Return on Investment (ROI) is often the line manager’s measuring stick when determining which technology investment to make. Take the savings and revenue generation across a relevant time period and divide it by the investment required. Then determine when the investment will pay for itself.
I’ve seen some multi-million dollar technology investments pay for themselves in just six to nine months. That’s entirely possible when the technology replaces a labor intensive process.
When figuring the costs, however, don’t just stop at what the salesman says the solution will cost. Take into account the entire set of costs over the useful lifetime of the product. Don’t forget maintenance costs, support costs, training costs, etc. This is known as the total cost of ownership or TCO. Solutions that last longer will often compare more favorably to short term fixes that will require a replacement solution sooner. Of course, estimating useful life has with some complications, so be sure to get several estimates from experts who know the space.
Finally, if you must make a determination among several unrelated projects, consider using the Six Sigma Lean approach known as the Pareto Priority Index (PPI). The PPI takes the probability of success into account and time of completion. It’s formula is (Savings x Probability of Success) / (Cost x Time of completion). A higher PPI indicates a higher priority.
Need to get a new Windows laptop?
Here are some things to consider …
TINY: netbook size is light to carry and will fit on most airline seat trays, but hard to see and work on for long hours. Most displays are 11″ to 13″ and the keyboard layout is cramped.
BIG: 17″ displays are the easiest to read and best to show stuff to clients when you can’t use a projector – but they are heavy and bulky to lug around
MEDIUM: 15″ displays are a compromise on all fronts. Easier to read than a netbook, lighter than a 17″ device. Will fit on many airline seat trays, but not all.
Battery life: Do you work a lot from battery – during flights or in impromptu locations like coffee shops where power is hard to get to? The bigger the battery, the longer the working session.
Video: Do you watch or present a lot of videos? If so, the Intel I5 or higher chip is the way to go. It has powerful, on-board video processing. If you just use video occasionally, save the money and go with AMD or Intel I3. The I3 gives better battery life than AMD, but often costs a bit more.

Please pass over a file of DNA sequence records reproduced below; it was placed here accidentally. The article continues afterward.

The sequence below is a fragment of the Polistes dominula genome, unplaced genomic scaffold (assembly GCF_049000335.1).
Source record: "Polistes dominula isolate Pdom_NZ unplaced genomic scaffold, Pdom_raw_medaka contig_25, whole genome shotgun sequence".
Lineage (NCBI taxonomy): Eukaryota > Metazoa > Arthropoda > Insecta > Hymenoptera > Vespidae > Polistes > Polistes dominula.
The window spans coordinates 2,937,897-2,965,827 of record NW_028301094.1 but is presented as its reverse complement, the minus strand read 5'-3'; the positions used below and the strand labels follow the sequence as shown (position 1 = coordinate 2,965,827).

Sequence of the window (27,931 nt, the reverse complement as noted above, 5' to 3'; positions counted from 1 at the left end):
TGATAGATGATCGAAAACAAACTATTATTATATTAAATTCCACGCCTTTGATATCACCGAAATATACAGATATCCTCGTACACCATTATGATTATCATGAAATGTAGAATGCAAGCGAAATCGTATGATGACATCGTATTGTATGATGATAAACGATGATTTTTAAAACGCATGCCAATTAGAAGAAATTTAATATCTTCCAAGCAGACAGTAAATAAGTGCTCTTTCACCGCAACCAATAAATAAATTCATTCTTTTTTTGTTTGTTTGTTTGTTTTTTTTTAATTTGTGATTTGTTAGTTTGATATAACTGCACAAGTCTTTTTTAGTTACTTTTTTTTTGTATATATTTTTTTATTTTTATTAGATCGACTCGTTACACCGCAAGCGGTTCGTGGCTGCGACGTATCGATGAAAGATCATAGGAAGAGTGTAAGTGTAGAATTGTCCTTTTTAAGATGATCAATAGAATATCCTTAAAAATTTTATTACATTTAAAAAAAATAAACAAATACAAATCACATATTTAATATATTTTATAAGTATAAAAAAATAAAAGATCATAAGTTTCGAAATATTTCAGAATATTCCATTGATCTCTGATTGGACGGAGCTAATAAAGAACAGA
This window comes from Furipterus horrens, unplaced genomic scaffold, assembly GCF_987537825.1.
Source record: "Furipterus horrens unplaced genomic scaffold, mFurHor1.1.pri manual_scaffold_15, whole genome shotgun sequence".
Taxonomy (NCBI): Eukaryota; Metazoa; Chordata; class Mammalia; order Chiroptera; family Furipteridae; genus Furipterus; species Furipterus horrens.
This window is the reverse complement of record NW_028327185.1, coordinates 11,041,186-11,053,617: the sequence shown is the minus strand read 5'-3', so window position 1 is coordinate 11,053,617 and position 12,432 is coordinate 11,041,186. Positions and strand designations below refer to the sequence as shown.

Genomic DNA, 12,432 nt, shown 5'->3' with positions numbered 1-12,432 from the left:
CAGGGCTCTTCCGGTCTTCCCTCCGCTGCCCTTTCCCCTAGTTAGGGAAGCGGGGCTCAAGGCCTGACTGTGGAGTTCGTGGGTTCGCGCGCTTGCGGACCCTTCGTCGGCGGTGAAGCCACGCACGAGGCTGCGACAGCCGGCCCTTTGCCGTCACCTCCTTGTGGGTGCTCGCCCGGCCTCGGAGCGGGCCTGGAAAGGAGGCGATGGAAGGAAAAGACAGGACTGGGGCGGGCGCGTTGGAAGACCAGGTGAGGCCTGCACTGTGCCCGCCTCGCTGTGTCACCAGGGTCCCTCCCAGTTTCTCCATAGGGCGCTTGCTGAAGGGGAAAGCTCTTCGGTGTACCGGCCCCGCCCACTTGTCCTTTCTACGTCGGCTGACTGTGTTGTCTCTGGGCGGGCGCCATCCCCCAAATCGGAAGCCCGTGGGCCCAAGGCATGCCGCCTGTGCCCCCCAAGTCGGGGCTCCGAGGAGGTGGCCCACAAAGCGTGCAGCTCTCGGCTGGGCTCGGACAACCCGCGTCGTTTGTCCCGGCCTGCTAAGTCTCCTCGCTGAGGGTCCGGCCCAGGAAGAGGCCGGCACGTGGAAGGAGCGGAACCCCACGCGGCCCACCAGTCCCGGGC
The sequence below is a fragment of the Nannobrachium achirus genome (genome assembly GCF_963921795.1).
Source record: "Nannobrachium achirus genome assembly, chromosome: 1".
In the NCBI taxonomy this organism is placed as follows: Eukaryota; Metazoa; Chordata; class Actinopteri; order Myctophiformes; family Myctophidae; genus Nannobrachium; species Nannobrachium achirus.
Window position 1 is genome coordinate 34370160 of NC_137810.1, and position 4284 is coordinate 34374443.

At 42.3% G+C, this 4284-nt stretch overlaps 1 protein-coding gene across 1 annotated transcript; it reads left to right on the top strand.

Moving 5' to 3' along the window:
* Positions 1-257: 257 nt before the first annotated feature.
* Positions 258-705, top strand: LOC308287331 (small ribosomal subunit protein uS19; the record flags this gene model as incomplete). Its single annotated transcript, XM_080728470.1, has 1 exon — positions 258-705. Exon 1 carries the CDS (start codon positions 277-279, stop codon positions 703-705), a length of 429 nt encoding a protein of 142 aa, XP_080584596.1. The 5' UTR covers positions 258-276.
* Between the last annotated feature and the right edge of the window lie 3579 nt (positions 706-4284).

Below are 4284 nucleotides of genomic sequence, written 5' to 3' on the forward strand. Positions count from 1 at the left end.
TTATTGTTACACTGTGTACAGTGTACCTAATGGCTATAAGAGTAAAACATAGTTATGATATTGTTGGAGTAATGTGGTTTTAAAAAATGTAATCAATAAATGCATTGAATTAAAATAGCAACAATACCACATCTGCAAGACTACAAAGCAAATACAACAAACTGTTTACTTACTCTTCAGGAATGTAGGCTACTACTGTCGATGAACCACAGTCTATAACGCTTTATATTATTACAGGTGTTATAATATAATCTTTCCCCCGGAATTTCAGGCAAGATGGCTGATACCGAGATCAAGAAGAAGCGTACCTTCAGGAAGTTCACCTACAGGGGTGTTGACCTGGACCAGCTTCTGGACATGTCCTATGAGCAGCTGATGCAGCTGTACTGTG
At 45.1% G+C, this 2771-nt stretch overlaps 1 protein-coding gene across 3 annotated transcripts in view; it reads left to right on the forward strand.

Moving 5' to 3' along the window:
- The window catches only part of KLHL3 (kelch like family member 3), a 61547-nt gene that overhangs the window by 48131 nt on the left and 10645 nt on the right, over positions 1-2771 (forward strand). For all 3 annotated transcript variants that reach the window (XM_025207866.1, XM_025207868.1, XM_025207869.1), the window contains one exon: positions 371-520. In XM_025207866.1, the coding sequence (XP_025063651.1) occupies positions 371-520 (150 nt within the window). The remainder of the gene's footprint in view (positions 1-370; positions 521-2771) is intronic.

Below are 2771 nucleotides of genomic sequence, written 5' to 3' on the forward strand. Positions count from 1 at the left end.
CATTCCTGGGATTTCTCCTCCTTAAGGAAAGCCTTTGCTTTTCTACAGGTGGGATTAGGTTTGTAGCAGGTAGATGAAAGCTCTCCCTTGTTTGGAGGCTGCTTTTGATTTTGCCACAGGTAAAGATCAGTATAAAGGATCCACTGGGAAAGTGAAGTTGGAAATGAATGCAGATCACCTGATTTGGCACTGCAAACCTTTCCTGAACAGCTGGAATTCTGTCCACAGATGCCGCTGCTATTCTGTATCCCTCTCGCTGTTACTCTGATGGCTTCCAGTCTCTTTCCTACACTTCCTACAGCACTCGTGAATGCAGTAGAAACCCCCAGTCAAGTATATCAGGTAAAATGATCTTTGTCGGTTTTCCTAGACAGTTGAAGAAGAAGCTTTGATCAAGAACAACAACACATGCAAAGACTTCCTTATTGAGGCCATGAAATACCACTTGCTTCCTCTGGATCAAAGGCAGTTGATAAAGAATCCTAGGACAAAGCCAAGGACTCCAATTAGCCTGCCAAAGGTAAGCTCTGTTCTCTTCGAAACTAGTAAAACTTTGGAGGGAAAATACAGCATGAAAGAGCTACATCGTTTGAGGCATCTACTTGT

KEYBOARD: Keyboard layout is the one thing that’s so personal. That’s why it’s worth trying a laptop out at a store before buying it. Placement of the Enter, Home, End. Page Up and Page Down, cursor arrows and the Delete keys are critical and often placed in different locations. Make sure they are where you expect and won’t drive you crazy if you use them a lot.
If you have a tablet, you probably won’t benefit from a netbook. I do have an iPad and an Acer netbook and often carry them both on trips. I ended up buying a 17″ HP, though when clients needed to see my screens. The netbook and iPad were just too small to present videos and powerpoints. So if you have a tablet already get least a 15″ laptop. Get a 17″ laptop if you need visibility more than portability.
Brands I’ve had good success with are: Acer, Lenovo, Gateway and HP.*
Just some words of advice from the trenches.
* I’m not employed by any of these firms, nor have I received any compensation for their endorsement.
Thank you to the more than fifty very attentive attendees of my course “Leveraging Social Media to Extend the Reach and Impact of Your Event” at the Exhibitor 2011 conference. My key message: Using a combination of blogging, Twitter and podcasting before, during and after the event is much more powerful than using any one of these alone. You can cross-promote yourself this way. You extend your reach both in terms of readers and followers. You also can extend your reach geographically by encouraging Twitter back channel activity during your event.
Speaking of Twitter back channel. I described three modes of Twitter back channel use: Single Channel Presenter Feedback, Single Channel Audience Feedback, and Multi-Channel Audience Feedback using Tweetgrid or Tweetdeck. (Note that I did not include anything about “follower feedback” ;-) ).
Here is a list of inexpensive cameras that make creating YouTube Videos quite easy: Kodak ZX10 series, Samsung HMX series and the really inexpensive Vivitar DVR series. The most powerful tip for improving video quality is to light the scene really well. If you do you will find any of these capture video with acceptable results for YouTube.
I promised I would give a free virtual session on Getting Started with WordPress to any of the attendees. I’m extending this offer to any of my blog readers too. Contact me if you would like to attend. See rollyourownblog.com for my email link. You’ll also find the Tweetrr code for inside the firewall backchannel operation on that site. Also contact me if you attended the session and didn’t get the handout.
I hope to hold the session by May 15, 2011 so let me know soon.
My friend Stevie Puckett interviewed me about podcasting a few weeks back. Though the interview is just for her subscribers at Tech Savvy Career Coach , I’ll share one of the deliverables. I did a bit of research and updated the list of royalty free music for podcasting. I can’t guarantee that all music found at these sites is all royalty free, but each site on the list does have at least some royalty free offerings. Remember royalty free does not mean free of charge, but free of royalty charges per play. Yet I was able to find some completely free sources of music as well. Also, many do not charge the even the flat fee up front fee for non-commercial uses only for commercial users. I’ve marked the sites charging fees with a dollar sign.
So check out the fine print at each site and add some life to your podcasts! And if you find some additional sources, please add them in your feedback to this blog.
Royalty Free Music Sources:
http://www.podsafeaudio.com/ free with attribution
http://www.musicalley.com/ free with attribution